“After we were bowled out for 78 by the Sunrisers here, I felt embarrassed for the sell-out crowd, you’re hurting as a player and as a team. You’re half-expecting them not to turn up for the next game because they think you’re down-and-out, but we are extremely grateful we have such great supporters and we’re really glad we turned things around,” Du Plessis said at the Wanderers on Tuesday.

“I’m really proud of the performance against DSG, we were under a lot of pressure and managed to chase more than 200 against the best team in the tournament so far. So we will take a lot of confidence from that because DSG are a remarkable side with such balance.

“Obviously you need your big players to perform in a competition like this to put you in contention and there’s no doubt me not scoring many runs before that had a huge impact on the confidence of the team.

“You hope a couple of batsmen will have a purple patch and carry the batting line-up, but we were a bit light in that respect. But once we found our rhythm, we had better starts and that flowed through the team. We made a change with Leus moving up front and tactically that was a good change.

“Reeza Hendricks is an unbelievable player, but with the ball gripping in the first six overs like it has here, having two right-handers open the batting made it an uphill battle. To have two different batsmen at the crease [right-hand & left-hand] is important, especially if there’s something in the conditions.

“Wayne Madsen has also been fantastic in the last couple of games. Last season the pitch spun quite a bit here and so we went for Wayne because he’s very experienced and plays spin really well, his game centres around sweeping and reverse-sweeping. He’s been brilliant for us and he’s also one of the reasons our batting is in a better place,” Du Plessis said.

For Paarl Royals captain David Miller, the major change they need is in how they finish innings with the ball, having lost their last four games on the trot.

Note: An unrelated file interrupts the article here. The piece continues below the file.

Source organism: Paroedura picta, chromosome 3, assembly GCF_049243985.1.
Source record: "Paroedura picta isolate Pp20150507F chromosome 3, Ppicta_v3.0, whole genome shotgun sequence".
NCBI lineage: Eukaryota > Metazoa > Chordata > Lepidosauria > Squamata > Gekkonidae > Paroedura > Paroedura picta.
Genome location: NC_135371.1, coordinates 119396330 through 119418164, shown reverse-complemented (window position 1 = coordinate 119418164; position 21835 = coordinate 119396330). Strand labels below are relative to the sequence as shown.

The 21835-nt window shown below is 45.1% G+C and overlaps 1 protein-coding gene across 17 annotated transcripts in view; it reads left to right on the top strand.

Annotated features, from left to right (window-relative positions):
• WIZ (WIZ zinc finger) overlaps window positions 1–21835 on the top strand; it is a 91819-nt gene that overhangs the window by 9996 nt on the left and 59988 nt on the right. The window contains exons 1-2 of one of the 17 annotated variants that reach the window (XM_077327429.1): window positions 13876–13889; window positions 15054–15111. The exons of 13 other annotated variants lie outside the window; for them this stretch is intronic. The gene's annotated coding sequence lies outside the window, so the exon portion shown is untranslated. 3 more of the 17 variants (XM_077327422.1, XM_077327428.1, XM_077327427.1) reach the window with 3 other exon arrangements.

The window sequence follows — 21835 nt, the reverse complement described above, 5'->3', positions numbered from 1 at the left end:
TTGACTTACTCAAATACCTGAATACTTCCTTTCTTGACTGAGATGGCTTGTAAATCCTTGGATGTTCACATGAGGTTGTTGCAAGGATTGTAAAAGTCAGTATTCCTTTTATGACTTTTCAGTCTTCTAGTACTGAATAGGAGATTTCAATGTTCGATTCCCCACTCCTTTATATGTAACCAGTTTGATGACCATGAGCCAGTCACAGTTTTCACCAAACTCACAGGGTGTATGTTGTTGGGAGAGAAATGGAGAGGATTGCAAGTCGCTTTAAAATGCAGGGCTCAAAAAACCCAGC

“It’s not ideal losing the last four, but it would look different if we lost five matches scattered through the tournament and there’s no stress or panic in any way. I was really happy with the way we went about our game at St George’s Park, even though we lost.

“In previous games, the opposition has taken the match away from us in the last four/five overs. You think you’ve restricted them to a good score to chase, but then it becomes a massive total and, as a batsman, chasing 10 or 11 an over from the get-go, you’re under pressure.

“So we’ve been in the game until the 15th or 16th over, playing really good cricket, but we need to stick to our processes, that’s what we’ll look to correct. T20 cricket can switch quickly, we have worked really hard and we still finished third on the log. So we are really positive and we just need to find our mojo again,” Miller said.

Playing at home in the eliminator and also potentially Qualifier 2 should also pump up the tyres of the Joburg Super Kings, but Du Plessis admitted they have struggled to adapt to the vagaries of the Wanderers pitch.

“Being at home will make a difference, it can give you an extra 10%, although we have been a bit frustrated here because we have not been able to produce our best. We’ve been a bit unsure of what the pitch will do. Winning your matches at home means you will generally be near the top at the back end of the tournament.

“But the last game here had a really good cricket wicket and it did not make that much difference whether you batted or bowled first. In the first few matches here, the pitch was very dry in the first innings and that played a bit into the oppositions’ strengths.

“But against DSG it was about playing your best cricket and then the best team would end up on top. It was all about how well you do your skills,” Du Plessis said.

As Miller pointed out though, Paarl Royals have won both their matches on the Highveld this season. Lungi Ngidi took four wickets as they won a thriller against the Pretoria Capitals in Centurion, and then they took advantage of a messy display in the field by the Super Kings to chase down 169 at the Wanderers and beat them by five wickets with an over to spare.

But back-to-back defeats to both the Durban Super Giants and Sunrisers Eastern Cape has punctured the confidence of the Royals; just how deflated they are will be seen on Wednesday evening.

Elgar looking forward to home & a juicy steak on the braai 0

Posted on December 30, 2023 by Ken

Proteas captain Dean Elgar says he is looking forward to getting home and enjoying a juicy steak on the braai following his team’s 2-0 hiding in the Test series against Australia, but at least some of the hurt and embarrassment was eased by the draw they managed to secure on the final day of the third Test in Sydney on Sunday.